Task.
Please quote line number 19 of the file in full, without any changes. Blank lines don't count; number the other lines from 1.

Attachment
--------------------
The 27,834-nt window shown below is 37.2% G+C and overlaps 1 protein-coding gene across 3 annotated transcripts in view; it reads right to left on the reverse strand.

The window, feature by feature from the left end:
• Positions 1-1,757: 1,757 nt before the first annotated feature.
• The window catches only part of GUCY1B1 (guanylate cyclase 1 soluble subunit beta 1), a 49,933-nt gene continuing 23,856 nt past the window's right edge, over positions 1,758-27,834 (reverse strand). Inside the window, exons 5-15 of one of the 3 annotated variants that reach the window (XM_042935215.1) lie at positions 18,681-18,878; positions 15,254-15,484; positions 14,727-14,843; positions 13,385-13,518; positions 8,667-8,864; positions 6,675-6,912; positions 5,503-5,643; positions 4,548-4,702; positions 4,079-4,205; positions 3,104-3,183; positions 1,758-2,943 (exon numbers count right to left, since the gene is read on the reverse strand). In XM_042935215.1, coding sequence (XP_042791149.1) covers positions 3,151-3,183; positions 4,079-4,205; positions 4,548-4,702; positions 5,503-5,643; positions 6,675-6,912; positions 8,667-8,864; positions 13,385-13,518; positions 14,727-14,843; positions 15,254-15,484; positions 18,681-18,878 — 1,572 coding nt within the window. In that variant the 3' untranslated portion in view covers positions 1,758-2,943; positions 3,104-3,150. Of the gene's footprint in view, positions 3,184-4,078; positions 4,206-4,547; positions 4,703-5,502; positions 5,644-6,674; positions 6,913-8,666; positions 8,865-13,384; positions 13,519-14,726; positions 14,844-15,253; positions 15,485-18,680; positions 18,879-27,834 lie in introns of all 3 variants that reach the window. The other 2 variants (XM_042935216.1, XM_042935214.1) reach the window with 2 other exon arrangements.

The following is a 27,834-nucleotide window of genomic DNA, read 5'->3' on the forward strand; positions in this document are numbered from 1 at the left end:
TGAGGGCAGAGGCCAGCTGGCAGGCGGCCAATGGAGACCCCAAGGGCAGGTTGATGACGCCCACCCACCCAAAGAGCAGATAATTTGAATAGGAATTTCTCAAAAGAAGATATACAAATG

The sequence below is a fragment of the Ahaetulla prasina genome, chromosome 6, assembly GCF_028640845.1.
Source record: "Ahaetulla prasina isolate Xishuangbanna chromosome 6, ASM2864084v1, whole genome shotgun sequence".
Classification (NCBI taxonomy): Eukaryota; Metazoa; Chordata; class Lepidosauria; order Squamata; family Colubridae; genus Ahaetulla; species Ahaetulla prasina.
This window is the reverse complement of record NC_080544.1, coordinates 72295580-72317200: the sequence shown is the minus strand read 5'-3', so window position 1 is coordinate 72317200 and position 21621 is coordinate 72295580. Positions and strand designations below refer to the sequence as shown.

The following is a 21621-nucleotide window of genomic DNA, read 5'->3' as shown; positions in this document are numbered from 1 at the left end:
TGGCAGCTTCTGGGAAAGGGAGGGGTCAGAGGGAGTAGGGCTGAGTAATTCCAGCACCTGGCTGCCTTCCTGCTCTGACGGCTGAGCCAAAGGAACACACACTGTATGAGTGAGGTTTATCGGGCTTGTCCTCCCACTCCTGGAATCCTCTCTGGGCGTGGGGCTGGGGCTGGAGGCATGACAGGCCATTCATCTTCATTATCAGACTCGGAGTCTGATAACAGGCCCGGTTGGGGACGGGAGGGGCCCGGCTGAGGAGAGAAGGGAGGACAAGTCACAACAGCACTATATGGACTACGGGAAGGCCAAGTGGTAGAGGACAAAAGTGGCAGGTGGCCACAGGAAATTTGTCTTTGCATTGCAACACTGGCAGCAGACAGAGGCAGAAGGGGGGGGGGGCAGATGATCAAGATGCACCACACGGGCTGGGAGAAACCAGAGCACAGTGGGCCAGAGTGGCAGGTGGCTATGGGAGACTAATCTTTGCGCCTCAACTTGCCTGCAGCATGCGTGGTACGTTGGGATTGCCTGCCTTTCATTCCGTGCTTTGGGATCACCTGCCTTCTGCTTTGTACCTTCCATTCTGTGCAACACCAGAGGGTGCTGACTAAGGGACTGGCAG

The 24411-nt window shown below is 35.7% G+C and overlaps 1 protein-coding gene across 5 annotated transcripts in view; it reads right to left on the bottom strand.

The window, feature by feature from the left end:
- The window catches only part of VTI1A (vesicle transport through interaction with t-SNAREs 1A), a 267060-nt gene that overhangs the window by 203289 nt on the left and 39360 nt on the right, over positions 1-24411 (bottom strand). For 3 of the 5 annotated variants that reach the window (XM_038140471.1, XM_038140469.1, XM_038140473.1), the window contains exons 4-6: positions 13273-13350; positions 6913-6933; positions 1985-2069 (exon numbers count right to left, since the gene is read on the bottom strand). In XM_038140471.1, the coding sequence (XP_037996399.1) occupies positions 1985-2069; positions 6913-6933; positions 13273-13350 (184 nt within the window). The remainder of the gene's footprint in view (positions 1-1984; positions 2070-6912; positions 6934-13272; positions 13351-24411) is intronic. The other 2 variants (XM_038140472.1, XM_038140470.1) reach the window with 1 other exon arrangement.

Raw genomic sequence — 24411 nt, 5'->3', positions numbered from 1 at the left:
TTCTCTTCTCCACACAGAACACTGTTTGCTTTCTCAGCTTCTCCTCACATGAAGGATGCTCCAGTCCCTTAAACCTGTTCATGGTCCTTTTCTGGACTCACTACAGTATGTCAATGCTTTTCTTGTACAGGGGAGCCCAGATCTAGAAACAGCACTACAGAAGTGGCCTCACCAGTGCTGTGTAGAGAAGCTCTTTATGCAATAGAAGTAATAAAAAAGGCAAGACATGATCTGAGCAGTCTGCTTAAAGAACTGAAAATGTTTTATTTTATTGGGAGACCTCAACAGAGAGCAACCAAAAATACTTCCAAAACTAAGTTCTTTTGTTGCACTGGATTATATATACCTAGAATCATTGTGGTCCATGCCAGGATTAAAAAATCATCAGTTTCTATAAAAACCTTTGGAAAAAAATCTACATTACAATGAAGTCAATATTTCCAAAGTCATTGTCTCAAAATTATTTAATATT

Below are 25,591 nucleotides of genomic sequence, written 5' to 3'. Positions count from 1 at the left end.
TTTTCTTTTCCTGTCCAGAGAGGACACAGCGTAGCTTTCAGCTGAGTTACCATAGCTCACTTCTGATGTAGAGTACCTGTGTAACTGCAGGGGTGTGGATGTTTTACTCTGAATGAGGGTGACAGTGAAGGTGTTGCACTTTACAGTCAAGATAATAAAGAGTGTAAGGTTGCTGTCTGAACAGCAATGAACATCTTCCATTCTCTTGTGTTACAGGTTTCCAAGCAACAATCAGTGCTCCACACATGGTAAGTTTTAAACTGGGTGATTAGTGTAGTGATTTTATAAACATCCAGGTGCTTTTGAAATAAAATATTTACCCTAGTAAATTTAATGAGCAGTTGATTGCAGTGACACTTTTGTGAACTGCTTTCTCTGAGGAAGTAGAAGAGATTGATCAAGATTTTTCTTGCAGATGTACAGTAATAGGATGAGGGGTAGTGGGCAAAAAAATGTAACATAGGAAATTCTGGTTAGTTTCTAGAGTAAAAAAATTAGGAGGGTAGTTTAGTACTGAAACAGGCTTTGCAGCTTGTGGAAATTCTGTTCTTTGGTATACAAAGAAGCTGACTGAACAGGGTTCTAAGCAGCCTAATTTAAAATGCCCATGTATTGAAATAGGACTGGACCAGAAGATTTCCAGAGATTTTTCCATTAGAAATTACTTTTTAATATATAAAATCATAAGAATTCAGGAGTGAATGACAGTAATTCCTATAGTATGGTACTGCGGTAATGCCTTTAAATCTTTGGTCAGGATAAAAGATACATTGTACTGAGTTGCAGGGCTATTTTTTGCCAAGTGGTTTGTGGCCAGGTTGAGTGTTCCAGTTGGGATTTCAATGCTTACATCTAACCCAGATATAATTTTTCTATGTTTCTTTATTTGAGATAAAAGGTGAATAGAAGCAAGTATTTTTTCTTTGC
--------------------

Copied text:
TTTTCTTTTCCTGTCCAGAGAGGACACAGCGTAGCTTTCAGCTGAGTTACCATAGCTCACTTCTGATGTAGAGTACCTGTGTAACTGCAGGGGTGTGGATGTTTTACTCTGAATGAGGGTGACAGTGAAGGTGTTGCACTTTACAGTCAAGATAATAAAGAGTGTAAGGTTGCTGTCTGAACAGCAATGAACATCTTCCATTCTCTTGTGTTACAGGTTTCCAAGCAACAATCAGTGCTCCACACATGGTAAGTTTTAAACTGGGTGATTAGTGTAGTGATTTTATAAACATCCAGGTGCTTTTGAAATAAAATATTTACCCTAGTAAATTTAATGAGCAGTTGATTGCAGTGACACTTTTGTGAACTGCTTTCTCTGAGGAAGTAGAAGAGATTGATCAAGATTTTTCTTGCAGATGTACAGTAATAGGATGAGGGGTAGTGGGCAAAAAAATGTAACATAGGAAATTCTGGTTAGTTTCTAGAGTAAAAAAATTAGGAGGGTAGTTTAGTACTGAAACAGGCTTTGCAGCTTGTGGAAATTCTGTTCTTTGGTATACAAAGAAGCTGACTGAACAGGGTTCTAAGCAGCCTAATTTAAAATGCCCATGTATTGAAATAGGACTGGACCAGAAGATTTCCAGAGATTTTTCCATTAGAAATTACTTTTTAATATATAAAATCATAAGAATTCAGGAGTGAATGACAGTAATTCCTATAGTATGGTACTGCGGTAATGCCTTTAAATCTTTGGTCAGGATAAAAGATACATTGTACTGAGTTGCAGGGCTATTTTTTGCCAAGTGGTTTGTGGCCAGGTTGAGTGTTCCAGTTGGGATTTCAATGCTTACATCTAACCCAGATATAATTTTTCTATGTTTCTTTATTTGAGATAAAAGGTGAATAGAAGCAAGTATTTTTTCTTTGC